In step 1112, the wireless terminal uses the allocated resources to communicate with an access point, such as a base station. In some embodiments, step 1112 includes one or more steps 1114, 1116, 1118, and 1120. In step 1114, the wireless terminal determines whether the allocated resource is an uplink resource or a downlink resource. If the allocated resource is an uplink resource, operation proceeds from step 1114 to step 1116. If the allocated resource is a downlink resource, operation proceeds from step 1114 to step 1120. Returning to step 1116, in step 1116, the wireless terminal generates an OFDM symbol containing information about the access point, the OFDM symbol being not part of the bandwidth not included in the resource. And tones corresponding to discrete portions. Then, at step 1118, the wireless terminal transmits the generated OFDM symbol using the allocated resource. Returning to step 1120, at step 1120, the wireless terminal processes a received OFDM symbol that includes information from the access point, where the processing removes subcarriers from the at least two discrete portions. Filtering subcarriers corresponding to the portion of the bandwidth, including but not included in the allocated resources.

9 is a diagram of an exemplary communication device 900, such as a base station, access point, or central manager node, used to allocate resources in a wireless communication system, in accordance with various embodiments. An exemplary communication device includes a wireless receiver module 902, a wireless transmitter module 904, a processor 906, a network interface module 908 and a memory 910 coupled together via a bus 912, the bus This allows various elements to exchange data and information. The processor 900, eg, the CPU, executes the routines 918 and uses the data / information 920 in the memory 910 to control the operation of the communication device 900, and methods, eg, FIG. 7. Implement the methods of flowchart 700 of FIG.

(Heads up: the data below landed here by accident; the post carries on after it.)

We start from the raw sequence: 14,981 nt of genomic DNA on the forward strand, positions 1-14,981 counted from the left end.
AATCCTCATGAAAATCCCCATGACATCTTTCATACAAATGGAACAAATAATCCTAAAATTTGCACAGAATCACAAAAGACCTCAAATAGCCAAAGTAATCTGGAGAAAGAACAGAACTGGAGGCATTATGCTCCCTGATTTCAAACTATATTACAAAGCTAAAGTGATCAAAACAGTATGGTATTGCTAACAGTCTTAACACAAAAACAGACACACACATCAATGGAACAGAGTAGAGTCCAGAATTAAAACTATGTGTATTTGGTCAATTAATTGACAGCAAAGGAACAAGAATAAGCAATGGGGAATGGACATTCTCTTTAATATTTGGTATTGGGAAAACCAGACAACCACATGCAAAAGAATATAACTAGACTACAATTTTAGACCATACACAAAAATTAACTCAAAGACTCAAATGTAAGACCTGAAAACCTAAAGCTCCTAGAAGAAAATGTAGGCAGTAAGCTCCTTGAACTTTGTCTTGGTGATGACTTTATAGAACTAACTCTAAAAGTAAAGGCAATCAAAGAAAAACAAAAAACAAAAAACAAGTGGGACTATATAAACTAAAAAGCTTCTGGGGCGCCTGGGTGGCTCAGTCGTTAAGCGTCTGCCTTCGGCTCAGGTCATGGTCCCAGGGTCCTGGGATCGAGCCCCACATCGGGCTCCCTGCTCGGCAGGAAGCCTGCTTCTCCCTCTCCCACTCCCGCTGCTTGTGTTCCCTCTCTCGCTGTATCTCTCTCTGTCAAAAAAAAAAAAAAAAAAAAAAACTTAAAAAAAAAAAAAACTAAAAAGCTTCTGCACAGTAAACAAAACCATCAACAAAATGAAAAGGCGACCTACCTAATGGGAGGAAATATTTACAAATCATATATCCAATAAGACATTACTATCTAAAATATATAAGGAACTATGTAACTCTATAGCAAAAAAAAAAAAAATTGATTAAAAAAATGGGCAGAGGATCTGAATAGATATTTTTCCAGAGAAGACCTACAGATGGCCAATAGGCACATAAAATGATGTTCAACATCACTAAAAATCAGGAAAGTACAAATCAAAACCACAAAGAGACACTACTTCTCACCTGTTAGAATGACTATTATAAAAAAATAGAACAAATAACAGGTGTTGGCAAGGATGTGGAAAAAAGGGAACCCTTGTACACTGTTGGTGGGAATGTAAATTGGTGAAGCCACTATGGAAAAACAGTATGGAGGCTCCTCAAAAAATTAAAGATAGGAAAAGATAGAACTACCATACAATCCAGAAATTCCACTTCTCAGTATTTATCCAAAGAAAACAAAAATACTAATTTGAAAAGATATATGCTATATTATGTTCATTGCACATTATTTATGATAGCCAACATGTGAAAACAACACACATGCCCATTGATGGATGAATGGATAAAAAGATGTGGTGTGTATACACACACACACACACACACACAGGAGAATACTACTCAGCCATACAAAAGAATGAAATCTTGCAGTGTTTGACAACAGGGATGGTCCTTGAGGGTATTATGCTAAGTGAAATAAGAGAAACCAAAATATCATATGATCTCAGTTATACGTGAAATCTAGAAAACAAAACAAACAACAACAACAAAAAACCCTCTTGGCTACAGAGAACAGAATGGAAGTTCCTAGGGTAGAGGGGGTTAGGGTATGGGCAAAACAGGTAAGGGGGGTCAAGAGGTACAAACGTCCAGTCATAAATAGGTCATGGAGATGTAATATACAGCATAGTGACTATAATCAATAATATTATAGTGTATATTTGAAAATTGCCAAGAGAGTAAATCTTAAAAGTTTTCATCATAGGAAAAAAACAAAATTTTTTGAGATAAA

Coupled to a wireless transmitter module 902, such as an OFDM or CDMA receive antenna 914, through which the communication device receives signals including signals whose interference has been measured.

A wireless transmitter module 904, such as an OFDM or CDMA transmitter, is coupled to a transmit antenna 916 through which the communications device transmits signals. The wireless transmitter module 904 transmits resource allocations, at least some of which include allocation of discrete portions of bandwidth to the wireless terminal. The wireless transmitter module 904 sends the generated assignment messages 938,... 940. In some embodiments, wireless transmitter module 904 transmits an OFDM symbol containing information about a wireless terminal that includes tones corresponding to discrete portions, but at a portion of the bandwidth that is not included in the allocated resource. For example, a null region exists in the transmitted OFDM symbol between the discontinuous portions. The wireless transmitter module also broadcasts a preamble that includes guard band information, such as information identifying the number and location of one or more discrete portions of the bandwidth.

In some embodiments, the same antenna is used for transmission and reception. In some embodiments, multiple antennas and / or multiple antenna elements are used for reception. In some embodiments, multiple antennas and / or multiple antenna elements are used for transmission. In some embodiments, multiple antennas and / or multiple antenna elements are used for both transmitting and receiving. In some embodiments, the wireless communication device 900 uses MIMO techniques.

The network interface module 908 is coupled to other network nodes, such as other access points / base stations, AAA nodes, home agent nodes, etc., and / or the Internet via a network link 909.

The routines 918 include a selection module 922, an allocation module 924, a transmission control module 930, a symbol generation module 927, a symbol reconstruction module 929, and a preamble generation module 925. The allocation module 924 includes a resource allocation module 926 and an allocation message generation module 928.